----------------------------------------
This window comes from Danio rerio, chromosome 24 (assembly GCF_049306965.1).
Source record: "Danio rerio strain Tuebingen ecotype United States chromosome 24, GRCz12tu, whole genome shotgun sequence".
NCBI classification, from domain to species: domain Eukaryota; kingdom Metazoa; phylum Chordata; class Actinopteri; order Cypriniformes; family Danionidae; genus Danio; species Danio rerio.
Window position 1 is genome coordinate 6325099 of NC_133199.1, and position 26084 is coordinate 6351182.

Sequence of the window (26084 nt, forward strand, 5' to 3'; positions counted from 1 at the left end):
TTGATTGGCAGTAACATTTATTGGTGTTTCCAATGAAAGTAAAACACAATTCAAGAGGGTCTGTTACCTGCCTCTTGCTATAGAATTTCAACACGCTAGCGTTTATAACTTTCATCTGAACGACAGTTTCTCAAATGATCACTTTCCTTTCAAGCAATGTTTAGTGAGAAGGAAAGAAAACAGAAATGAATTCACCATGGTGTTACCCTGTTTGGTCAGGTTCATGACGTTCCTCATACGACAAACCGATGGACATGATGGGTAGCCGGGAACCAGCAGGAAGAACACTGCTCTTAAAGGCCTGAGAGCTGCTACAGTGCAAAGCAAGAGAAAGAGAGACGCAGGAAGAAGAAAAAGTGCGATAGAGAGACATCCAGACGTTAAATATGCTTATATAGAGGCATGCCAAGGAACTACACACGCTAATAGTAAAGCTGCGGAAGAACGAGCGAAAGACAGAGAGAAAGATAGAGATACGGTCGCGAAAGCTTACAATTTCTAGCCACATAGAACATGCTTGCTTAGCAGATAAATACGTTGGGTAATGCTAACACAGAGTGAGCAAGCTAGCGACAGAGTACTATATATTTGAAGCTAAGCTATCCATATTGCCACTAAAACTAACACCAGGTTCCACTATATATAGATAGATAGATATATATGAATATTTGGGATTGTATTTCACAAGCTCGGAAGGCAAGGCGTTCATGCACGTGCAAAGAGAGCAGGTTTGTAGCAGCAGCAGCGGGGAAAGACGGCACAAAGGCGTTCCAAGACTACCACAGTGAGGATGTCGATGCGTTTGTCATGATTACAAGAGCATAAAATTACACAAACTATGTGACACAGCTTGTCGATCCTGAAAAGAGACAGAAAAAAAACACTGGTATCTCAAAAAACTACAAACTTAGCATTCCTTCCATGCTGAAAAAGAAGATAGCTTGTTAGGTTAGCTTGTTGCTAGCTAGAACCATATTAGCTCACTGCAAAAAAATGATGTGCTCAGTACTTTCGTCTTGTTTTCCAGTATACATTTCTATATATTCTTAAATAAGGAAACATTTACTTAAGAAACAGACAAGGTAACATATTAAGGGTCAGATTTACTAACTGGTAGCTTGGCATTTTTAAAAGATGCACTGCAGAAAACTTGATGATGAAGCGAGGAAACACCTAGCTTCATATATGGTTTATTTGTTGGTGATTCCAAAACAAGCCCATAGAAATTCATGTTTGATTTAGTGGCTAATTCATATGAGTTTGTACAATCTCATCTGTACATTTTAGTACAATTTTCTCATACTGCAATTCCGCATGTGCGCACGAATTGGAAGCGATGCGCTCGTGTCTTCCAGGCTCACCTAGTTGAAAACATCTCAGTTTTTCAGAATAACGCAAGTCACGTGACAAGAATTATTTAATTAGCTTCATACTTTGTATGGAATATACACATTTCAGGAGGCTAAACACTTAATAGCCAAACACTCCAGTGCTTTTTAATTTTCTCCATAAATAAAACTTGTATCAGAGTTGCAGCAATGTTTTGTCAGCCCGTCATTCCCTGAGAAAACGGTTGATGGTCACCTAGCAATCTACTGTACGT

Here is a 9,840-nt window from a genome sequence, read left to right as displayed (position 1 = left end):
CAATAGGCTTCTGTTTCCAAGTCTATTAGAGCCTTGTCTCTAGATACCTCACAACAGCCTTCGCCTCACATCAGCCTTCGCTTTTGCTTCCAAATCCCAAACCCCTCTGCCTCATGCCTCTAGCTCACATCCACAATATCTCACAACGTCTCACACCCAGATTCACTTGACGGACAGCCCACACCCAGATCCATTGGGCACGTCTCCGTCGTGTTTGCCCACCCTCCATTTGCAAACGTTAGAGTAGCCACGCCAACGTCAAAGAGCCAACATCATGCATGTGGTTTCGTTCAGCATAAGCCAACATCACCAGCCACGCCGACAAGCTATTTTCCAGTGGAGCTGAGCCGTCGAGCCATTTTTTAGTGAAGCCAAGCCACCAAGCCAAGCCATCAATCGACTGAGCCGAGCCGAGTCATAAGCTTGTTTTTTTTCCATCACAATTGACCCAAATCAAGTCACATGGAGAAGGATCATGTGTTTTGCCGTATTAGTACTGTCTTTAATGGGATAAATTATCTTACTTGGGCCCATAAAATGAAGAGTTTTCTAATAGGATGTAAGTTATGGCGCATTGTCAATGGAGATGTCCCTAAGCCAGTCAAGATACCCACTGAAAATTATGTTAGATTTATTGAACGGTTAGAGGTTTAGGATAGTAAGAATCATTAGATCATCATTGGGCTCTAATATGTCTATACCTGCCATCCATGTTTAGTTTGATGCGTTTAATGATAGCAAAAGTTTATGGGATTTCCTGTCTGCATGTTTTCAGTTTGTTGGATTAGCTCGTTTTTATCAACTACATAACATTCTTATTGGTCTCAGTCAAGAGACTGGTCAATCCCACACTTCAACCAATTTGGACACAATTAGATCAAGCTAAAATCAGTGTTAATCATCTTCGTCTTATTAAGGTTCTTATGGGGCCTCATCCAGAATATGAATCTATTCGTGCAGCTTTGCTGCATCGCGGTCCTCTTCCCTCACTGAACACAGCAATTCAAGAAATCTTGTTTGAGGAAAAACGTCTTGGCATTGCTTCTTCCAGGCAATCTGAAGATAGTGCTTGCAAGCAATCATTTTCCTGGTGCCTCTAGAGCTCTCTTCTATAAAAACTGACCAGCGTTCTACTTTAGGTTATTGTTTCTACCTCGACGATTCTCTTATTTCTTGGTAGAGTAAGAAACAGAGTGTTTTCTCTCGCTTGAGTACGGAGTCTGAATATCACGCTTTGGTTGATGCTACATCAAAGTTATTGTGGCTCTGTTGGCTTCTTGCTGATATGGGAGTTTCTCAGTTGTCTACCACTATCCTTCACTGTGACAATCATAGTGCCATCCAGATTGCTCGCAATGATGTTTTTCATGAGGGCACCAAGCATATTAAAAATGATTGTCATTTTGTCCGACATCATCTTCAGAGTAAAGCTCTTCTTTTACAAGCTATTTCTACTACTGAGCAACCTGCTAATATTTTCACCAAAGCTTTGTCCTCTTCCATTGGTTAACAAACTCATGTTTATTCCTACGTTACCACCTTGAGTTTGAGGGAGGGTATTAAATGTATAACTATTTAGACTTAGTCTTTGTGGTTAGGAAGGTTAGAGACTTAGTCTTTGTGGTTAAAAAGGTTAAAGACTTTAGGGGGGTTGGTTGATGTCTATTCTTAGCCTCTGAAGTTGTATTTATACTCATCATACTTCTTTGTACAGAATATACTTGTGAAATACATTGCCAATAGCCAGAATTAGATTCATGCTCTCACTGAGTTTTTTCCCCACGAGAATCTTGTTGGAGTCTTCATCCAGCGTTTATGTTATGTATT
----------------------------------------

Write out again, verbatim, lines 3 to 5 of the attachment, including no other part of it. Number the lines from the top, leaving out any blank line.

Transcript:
NCBI classification, from domain to species: domain Eukaryota; kingdom Metazoa; phylum Chordata; class Actinopteri; order Cypriniformes; family Danionidae; genus Danio; species Danio rerio.
Window position 1 is genome coordinate 6325099 of NC_133199.1, and position 26084 is coordinate 6351182.

Sequence of the window (26084 nt, forward strand, 5' to 3'; positions counted from 1 at the left end):